When arriving at the dealership, let them know that you were looking at a few cars on their website, and that you saw the internet price of X, and that you’d like to drive the cars. Once you complete test drives, ask them to put an official quote in writing including your trade-in (if applicable). This should give you a solid quote to go off of.

At this point, the best thing to do is walk out with your quote and go test drive other cars. You can use this quote to leverage the next quote and hopefully get a better price. If you spend a whole day doing this, you can normally get to a really fair price at each dealer (note that this is harder if you’re buying a highly desirable car). The more quotes you get, the better the deal gets. In order for this to work you have to be in a “don’t settle” mindset.

Disclaimer: the 2021/2022 car markets have been crazy, and negotiating a “great” deal is a lot harder than it used to be.

The final decision

Once you’re done wasting away an entire day and have settled on the car you really want, for the best price, you need to proceed with purchasing. This is the point where you scan the contract and ensure you’re not getting added warranty coverage, extra roadside assistance, etc. These things are all “add-ons” and are virtually nothing but profit for the dealer. Once you have verified that these are excluded, you should be looking for something like “unpaid balance due upon delivery”. This is the final out the door (OTD) price which includes all applicable taxes, fees, vehicle trade-in and payoff, etc. At the end of the day, this is the amount you’ll be writing your bank/credit union loan check for.

Admittedly, there are some things you’ll want to look out for while finalizing the deal.

  • They’ll try to convince you that their financing is better. Don’t fall for it. The only time this is true is on a new vehicle purchase with factory financing.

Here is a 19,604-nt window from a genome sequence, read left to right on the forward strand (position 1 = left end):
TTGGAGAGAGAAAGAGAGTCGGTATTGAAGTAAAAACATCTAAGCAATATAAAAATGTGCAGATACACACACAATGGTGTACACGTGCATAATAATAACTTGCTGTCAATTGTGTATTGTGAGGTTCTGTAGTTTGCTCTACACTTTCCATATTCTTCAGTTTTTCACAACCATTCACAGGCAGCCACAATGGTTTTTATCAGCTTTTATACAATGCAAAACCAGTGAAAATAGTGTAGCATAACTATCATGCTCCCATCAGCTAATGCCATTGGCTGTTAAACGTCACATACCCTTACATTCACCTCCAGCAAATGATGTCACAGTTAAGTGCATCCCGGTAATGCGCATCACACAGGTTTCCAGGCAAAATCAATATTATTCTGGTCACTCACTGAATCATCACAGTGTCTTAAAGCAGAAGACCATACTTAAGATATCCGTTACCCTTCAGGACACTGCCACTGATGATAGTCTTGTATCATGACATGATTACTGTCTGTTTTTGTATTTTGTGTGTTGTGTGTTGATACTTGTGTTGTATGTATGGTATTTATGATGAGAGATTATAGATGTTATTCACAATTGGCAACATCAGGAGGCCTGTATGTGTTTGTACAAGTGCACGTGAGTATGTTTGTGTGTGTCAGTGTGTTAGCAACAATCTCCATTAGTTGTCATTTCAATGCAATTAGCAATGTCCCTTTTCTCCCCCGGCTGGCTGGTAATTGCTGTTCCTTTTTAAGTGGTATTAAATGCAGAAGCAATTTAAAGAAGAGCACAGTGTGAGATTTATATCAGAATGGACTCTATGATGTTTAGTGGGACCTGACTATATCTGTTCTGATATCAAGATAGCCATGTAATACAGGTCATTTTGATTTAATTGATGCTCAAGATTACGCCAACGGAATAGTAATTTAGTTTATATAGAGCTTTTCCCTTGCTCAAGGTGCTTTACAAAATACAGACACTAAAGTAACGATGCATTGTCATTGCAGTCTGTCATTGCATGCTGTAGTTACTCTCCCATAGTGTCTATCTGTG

• Last minute warranty sales. These are costly, and they’ll pull out all the stops to convince you that a blown engine in the first year will bankrupt you.
  • Ensure the vehicle has a clear Carfax report. This isn’t a guarantee that the car hasn’t been in an accident, but it does help.
  • Make sure the dealer completes their end of the deal, including any requested window tint, floor mats, full detail service, etc.
  • The dealer will try to get you to leave a Google Review before leaving the building. Don’t do this until you’ve had the car for a bit and can validate that you’re happy with the experience.

Now that we’ve gotten those out of the way, it’s time to complete the purchase! Once you’ve paid the dealer, you’re free to take the car home. Now is the time to sit back and enjoy your new set of wheels!

Closing arguments

This was a lot of information in a relatively short article, so I understand that this probably feels overwhelming. But at the end of the day, we’ll all go through this a time or two, and it really does get better with experience. Remember, if you need help, ask a friend or family for assistance. Having a “battle buddy” for a car purchase is a great idea! Good luck out there!